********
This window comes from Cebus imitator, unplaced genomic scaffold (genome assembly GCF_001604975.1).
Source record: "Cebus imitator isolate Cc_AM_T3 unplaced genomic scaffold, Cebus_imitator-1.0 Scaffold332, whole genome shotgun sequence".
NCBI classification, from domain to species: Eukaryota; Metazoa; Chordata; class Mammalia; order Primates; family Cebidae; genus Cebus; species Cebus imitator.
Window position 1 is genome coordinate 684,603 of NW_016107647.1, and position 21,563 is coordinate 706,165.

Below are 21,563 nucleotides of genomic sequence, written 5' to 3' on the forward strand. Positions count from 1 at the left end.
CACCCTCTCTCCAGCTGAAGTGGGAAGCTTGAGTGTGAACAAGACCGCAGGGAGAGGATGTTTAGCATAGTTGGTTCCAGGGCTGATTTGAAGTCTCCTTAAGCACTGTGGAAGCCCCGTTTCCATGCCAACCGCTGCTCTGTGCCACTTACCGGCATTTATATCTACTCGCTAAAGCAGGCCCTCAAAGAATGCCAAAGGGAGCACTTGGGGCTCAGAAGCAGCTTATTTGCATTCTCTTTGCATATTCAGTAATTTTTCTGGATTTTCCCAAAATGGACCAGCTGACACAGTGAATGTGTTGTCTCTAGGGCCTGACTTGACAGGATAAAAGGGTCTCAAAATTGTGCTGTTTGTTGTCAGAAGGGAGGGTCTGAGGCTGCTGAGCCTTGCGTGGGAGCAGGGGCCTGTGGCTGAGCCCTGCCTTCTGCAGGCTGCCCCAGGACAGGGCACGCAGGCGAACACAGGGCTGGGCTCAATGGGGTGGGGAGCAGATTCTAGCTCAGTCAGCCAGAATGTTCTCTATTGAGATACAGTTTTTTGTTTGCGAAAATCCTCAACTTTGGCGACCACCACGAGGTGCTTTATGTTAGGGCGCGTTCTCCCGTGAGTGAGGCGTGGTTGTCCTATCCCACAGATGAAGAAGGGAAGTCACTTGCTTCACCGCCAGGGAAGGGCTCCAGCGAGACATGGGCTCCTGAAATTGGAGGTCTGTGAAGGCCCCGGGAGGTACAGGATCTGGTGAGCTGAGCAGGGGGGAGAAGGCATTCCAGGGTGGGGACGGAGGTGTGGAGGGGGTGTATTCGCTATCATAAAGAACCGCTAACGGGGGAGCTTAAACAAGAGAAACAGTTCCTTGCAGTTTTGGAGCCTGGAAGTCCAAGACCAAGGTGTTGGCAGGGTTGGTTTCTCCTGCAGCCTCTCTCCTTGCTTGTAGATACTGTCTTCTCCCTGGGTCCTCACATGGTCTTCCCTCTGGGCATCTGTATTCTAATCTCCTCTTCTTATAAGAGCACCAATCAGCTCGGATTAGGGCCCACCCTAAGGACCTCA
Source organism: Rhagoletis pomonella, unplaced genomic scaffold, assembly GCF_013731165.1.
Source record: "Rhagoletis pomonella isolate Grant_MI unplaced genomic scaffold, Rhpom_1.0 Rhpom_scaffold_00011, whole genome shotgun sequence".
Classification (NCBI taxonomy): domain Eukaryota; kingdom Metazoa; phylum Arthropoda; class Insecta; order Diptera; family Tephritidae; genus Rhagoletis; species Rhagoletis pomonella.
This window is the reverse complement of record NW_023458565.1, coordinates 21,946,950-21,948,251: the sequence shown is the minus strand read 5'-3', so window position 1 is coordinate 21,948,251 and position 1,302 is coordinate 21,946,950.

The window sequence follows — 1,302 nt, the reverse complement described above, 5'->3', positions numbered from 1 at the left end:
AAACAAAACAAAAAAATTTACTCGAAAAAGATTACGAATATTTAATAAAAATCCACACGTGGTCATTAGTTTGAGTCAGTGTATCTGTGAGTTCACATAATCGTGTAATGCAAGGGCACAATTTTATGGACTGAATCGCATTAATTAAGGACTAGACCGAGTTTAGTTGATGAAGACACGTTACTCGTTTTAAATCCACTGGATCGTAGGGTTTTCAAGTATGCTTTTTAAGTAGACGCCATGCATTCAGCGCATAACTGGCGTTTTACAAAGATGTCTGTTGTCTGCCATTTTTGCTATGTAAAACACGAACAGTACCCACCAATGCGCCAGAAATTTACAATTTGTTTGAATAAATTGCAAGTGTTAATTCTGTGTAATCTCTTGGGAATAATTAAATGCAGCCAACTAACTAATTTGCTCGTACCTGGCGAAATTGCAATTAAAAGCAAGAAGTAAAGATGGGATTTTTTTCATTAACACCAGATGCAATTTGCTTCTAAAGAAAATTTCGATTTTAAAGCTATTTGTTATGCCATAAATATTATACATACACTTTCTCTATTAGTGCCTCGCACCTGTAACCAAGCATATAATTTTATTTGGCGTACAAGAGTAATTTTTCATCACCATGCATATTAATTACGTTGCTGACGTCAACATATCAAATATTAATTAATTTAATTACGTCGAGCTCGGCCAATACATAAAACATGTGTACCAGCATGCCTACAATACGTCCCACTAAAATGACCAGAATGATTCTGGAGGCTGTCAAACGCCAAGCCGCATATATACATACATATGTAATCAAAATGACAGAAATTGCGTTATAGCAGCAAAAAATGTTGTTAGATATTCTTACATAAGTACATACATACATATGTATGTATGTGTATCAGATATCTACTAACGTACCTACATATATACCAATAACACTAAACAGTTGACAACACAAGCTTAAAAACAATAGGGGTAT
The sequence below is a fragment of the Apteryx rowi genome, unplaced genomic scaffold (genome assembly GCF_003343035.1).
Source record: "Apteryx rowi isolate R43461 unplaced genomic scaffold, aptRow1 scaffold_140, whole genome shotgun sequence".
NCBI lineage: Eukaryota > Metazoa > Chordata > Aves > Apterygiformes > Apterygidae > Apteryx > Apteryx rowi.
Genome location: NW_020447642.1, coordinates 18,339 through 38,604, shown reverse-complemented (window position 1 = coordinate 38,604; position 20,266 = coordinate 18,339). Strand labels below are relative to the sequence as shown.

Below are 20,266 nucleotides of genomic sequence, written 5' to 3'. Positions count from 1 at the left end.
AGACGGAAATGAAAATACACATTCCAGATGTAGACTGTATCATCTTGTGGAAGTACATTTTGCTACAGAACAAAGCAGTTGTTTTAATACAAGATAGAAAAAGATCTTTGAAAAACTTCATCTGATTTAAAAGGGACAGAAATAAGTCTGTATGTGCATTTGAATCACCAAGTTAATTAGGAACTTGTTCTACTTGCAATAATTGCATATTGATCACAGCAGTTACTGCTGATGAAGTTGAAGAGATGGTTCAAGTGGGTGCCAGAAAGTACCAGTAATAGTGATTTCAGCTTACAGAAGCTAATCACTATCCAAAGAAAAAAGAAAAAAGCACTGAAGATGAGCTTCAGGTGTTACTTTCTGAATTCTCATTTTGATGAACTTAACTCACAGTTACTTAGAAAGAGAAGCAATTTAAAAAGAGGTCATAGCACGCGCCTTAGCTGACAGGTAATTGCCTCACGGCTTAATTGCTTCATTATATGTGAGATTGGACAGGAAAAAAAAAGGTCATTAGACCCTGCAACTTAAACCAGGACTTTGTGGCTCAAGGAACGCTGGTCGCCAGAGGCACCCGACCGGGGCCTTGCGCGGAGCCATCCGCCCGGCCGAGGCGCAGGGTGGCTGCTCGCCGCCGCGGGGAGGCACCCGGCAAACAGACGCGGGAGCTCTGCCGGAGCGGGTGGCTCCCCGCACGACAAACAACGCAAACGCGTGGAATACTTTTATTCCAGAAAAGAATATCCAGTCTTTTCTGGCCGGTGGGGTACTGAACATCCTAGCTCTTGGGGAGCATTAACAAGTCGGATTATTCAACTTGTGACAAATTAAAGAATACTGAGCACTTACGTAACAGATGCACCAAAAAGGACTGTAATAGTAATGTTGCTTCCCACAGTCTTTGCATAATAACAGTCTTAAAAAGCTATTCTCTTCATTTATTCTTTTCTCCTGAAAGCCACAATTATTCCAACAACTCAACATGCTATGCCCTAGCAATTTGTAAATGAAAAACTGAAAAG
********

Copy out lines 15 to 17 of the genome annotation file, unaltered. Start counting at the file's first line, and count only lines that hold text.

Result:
NCBI lineage: Eukaryota > Metazoa > Chordata > Aves > Apterygiformes > Apterygidae > Apteryx > Apteryx rowi.
Genome location: NW_020447642.1, coordinates 18,339 through 38,604, shown reverse-complemented (window position 1 = coordinate 38,604; position 20,266 = coordinate 18,339). Strand labels below are relative to the sequence as shown.

Below are 20,266 nucleotides of genomic sequence, written 5' to 3'. Positions count from 1 at the left end.